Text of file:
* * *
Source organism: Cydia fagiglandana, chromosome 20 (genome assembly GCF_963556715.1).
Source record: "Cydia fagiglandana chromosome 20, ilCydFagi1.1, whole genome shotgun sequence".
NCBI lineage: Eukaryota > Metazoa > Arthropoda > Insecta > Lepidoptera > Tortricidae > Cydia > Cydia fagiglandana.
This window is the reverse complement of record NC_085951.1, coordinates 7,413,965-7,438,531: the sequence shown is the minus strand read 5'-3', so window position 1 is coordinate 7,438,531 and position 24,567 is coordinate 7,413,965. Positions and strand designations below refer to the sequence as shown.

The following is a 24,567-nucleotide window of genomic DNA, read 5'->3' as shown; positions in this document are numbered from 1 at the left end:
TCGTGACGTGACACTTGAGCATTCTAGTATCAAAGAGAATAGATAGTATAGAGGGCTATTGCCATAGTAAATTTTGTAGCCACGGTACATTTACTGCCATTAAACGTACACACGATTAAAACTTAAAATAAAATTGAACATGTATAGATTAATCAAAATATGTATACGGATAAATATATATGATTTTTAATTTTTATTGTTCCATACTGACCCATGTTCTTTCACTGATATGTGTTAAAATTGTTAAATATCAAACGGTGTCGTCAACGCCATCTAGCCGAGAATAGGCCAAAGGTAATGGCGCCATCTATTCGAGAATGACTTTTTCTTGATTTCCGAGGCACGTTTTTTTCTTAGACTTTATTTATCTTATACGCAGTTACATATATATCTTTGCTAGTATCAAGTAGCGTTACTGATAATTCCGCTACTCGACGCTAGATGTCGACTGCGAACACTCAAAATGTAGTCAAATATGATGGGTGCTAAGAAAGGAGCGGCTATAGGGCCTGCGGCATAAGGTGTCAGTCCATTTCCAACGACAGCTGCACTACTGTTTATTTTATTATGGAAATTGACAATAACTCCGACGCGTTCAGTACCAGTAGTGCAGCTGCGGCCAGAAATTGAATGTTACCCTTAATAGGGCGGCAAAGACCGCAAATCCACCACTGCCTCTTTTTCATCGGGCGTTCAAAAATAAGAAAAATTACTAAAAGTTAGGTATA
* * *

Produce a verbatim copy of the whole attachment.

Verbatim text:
Source organism: Cydia fagiglandana, chromosome 20 (genome assembly GCF_963556715.1).
Source record: "Cydia fagiglandana chromosome 20, ilCydFagi1.1, whole genome shotgun sequence".
NCBI lineage: Eukaryota > Metazoa > Arthropoda > Insecta > Lepidoptera > Tortricidae > Cydia > Cydia fagiglandana.
This window is the reverse complement of record NC_085951.1, coordinates 7,413,965-7,438,531: the sequence shown is the minus strand read 5'-3', so window position 1 is coordinate 7,438,531 and position 24,567 is coordinate 7,413,965. Positions and strand designations below refer to the sequence as shown.

The following is a 24,567-nucleotide window of genomic DNA, read 5'->3' as shown; positions in this document are numbered from 1 at the left end:
TCGTGACGTGACACTTGAGCATTCTAGTATCAAAGAGAATAGATAGTATAGAGGGCTATTGCCATAGTAAATTTTGTAGCCACGGTACATTTACTGCCATTAAACGTACACACGATTAAAACTTAAAATAAAATTGAACATGTATAGATTAATCAAAATATGTATACGGATAAATATATATGATTTTTAATTTTTATTGTTCCATACTGACCCATGTTCTTTCACTGATATGTGTTAAAATTGTTAAATATCAAACGGTGTCGTCAACGCCATCTAGCCGAGAATAGGCCAAAGGTAATGGCGCCATCTATTCGAGAATGACTTTTTCTTGATTTCCGAGGCACGTTTTTTTCTTAGACTTTATTTATCTTATACGCAGTTACATATATATCTTTGCTAGTATCAAGTAGCGTTACTGATAATTCCGCTACTCGACGCTAGATGTCGACTGCGAACACTCAAAATGTAGTCAAATATGATGGGTGCTAAGAAAGGAGCGGCTATAGGGCCTGCGGCATAAGGTGTCAGTCCATTTCCAACGACAGCTGCACTACTGTTTATTTTATTATGGAAATTGACAATAACTCCGACGCGTTCAGTACCAGTAGTGCAGCTGCGGCCAGAAATTGAATGTTACCCTTAATAGGGCGGCAAAGACCGCAAATCCACCACTGCCTCTTTTTCATCGGGCGTTCAAAAATAAGAAAAATTACTAAAAGTTAGGTATA